Aug 08 2012
Warm August Night Revelers Benefit Food Bank
Wednesday, 08 August 2012

 

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            More than 200 community members flooded onto the fairgrounds Saturday and danced the night away during the 7th annual Warm August Nights. The event, which typically takes place on the first weekend of August, is hosted by the Kodiak Lions Club. Doc Myers is a past international director for Lions Club and current member.

           "We did have five bands this year and it was a food bank fundraiser. We always said at least two cans per person to get in, or a donation. And we, I think, have over 20 cases of food, pretty large boxes that are hard to pick up. And we got quite a bit of money for donations so we can purchase more food. We try to center all that profit to put a little food on the table."

            Myers said the bands played for free, and he was impressed by each of their performances. In general, he deemed the event a success, despite being a little damper that the warm august night's title suggests.

 

--          (August Nights 2        : 14                  "We had so many XtraTufs on this year it was just amazing. Because it was a little rainy in the morning and it dried up a little with the bonfire in the afternoon. There was a suggestion to call it XtraTuf Warm August Night.")

 

Lions club members barbequed well into the evening, and Myers said the bonfire was still glowing after the last shuttle service left around 1 a.m.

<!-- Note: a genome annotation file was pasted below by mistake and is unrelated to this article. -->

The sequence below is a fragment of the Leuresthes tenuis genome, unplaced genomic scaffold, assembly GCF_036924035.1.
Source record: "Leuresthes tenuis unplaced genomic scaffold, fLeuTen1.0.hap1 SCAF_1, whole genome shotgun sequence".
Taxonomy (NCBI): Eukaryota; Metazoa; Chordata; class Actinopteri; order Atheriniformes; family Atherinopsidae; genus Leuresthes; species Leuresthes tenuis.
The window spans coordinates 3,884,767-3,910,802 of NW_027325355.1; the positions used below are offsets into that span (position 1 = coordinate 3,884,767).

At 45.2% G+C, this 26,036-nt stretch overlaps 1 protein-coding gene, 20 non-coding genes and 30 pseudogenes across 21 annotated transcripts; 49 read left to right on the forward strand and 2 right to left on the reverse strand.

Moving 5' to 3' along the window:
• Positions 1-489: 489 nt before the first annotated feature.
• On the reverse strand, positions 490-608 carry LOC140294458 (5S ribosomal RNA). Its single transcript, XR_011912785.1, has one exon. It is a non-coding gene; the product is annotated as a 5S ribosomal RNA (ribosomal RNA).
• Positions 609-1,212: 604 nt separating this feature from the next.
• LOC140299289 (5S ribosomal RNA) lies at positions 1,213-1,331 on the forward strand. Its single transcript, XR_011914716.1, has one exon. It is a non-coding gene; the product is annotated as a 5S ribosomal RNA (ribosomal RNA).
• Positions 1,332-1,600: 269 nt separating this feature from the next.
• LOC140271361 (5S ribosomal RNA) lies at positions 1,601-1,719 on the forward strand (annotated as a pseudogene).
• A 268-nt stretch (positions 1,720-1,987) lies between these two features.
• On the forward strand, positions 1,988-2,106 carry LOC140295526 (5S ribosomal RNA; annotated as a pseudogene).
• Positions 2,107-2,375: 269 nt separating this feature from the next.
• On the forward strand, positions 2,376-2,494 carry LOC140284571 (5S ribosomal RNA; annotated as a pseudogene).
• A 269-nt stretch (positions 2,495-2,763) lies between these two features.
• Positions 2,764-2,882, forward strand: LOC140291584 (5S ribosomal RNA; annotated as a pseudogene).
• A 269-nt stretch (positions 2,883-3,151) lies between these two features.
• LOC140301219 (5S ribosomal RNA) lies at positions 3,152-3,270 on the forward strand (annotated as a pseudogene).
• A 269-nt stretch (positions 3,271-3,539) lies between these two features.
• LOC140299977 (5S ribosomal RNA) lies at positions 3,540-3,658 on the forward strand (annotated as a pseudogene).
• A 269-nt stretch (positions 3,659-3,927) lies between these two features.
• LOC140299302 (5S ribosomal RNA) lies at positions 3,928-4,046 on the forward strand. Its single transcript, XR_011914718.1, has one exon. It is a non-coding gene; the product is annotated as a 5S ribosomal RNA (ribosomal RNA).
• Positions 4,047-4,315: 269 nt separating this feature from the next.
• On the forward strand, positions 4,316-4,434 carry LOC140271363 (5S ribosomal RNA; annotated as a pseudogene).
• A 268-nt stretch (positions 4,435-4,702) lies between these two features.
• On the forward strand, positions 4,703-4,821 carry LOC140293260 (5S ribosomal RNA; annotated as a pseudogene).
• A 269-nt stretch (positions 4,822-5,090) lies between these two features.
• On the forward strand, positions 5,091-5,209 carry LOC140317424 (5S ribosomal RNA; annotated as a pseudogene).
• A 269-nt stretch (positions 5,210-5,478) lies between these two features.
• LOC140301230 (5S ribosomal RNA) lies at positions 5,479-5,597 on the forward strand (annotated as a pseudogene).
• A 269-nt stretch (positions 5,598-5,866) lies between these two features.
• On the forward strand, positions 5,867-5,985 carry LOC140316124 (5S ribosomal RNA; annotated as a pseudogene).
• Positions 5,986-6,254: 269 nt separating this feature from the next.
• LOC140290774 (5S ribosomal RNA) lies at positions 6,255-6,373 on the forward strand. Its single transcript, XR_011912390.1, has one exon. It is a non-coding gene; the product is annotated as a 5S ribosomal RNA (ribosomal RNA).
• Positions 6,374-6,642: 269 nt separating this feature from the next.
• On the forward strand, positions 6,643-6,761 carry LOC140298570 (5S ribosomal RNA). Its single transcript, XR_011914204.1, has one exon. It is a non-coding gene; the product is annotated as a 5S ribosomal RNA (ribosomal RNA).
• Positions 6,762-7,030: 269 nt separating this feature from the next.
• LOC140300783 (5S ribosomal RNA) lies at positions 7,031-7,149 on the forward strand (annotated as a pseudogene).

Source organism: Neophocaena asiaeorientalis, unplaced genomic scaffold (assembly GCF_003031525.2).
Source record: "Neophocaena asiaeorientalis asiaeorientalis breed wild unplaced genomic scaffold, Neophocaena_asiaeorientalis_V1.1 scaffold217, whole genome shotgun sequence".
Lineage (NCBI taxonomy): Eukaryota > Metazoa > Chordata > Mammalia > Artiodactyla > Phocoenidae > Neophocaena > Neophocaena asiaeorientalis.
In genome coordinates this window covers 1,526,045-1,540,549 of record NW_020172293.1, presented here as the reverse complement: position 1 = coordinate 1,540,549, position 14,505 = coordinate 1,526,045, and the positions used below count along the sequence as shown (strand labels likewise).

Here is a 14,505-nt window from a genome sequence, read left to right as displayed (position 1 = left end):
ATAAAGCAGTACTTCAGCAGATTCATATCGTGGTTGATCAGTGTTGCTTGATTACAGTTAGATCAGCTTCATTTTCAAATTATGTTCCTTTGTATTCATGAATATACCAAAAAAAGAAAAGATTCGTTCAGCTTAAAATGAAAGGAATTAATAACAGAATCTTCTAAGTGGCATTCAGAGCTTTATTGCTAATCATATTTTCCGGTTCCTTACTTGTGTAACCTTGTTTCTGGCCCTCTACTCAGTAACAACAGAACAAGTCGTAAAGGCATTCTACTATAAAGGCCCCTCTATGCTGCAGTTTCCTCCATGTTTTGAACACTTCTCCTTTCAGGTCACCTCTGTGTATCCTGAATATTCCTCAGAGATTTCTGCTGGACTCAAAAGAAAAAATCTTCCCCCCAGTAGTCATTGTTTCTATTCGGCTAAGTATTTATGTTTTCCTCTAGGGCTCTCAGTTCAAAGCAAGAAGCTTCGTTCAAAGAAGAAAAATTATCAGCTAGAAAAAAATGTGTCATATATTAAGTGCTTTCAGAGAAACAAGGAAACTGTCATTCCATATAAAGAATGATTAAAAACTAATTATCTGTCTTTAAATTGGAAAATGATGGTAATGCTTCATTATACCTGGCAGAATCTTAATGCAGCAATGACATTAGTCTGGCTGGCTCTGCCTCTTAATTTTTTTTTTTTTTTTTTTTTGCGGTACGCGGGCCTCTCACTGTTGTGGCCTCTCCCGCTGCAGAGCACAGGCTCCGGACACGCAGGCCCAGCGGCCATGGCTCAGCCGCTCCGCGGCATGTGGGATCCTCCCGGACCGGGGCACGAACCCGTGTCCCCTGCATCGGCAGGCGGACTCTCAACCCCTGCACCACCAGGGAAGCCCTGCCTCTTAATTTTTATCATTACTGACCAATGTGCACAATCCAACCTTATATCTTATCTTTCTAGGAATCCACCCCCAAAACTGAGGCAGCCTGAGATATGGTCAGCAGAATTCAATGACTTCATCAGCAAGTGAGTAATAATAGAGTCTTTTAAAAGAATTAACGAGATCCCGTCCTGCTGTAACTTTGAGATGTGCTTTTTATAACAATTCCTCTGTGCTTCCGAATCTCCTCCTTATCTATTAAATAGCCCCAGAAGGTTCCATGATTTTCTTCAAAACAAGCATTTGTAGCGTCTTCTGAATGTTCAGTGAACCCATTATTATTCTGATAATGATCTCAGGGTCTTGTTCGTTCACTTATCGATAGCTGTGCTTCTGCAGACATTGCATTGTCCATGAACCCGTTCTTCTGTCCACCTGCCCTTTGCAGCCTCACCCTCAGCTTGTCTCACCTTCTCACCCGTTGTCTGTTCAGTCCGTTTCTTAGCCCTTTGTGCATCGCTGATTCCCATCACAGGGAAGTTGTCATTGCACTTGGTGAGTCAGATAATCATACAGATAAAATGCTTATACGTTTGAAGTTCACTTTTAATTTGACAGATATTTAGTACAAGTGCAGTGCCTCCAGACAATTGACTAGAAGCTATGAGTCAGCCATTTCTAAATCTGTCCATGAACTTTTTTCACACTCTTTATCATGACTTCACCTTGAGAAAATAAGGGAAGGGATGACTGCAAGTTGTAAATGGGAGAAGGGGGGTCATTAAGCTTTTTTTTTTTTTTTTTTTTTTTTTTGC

--          (August Nights 3        : 19                  "CHARR brought all of our, you know, people from downtown that didn't really want to drive and brought them home. The last bus left after one in the morning and it was full. There were a few cars that slept there for the night and owners went home on the bus.")

 

            He said he was glad the evening was such a success, because the Lions Club has been struggling to keep other community events afloat.

            This year was the first time in 15 years the soap box derby ceased to exist, the result of diminishing volunteers and resources.

 

--          (August Nights 4        : 21                  "We need young blood. We need members that like these projects we do and want to see them around. We used to do an oyster feed that took 30 or 40 people to put on. We called it that, but it was a seafood feed. And it became history because of the work that went into and the generations of interest have changed.")

 

      He said other humanitarian groups like Kiwanis Club of Kodiak are facing similar struggles, prompting the Lions Club to team up with them for events like the seasonal Christmas tree program.

      As for Warm August Night, or perhaps, Warm XtraTuf Night, Myers said he doesn't see it getting put on the chopping block anytime soon. While residents can look forward to another evening of dancing and music come August 2013, he encouraged community members to get involved behind the scenes of the events they love. If not, he's not sure how much longer they may be around.

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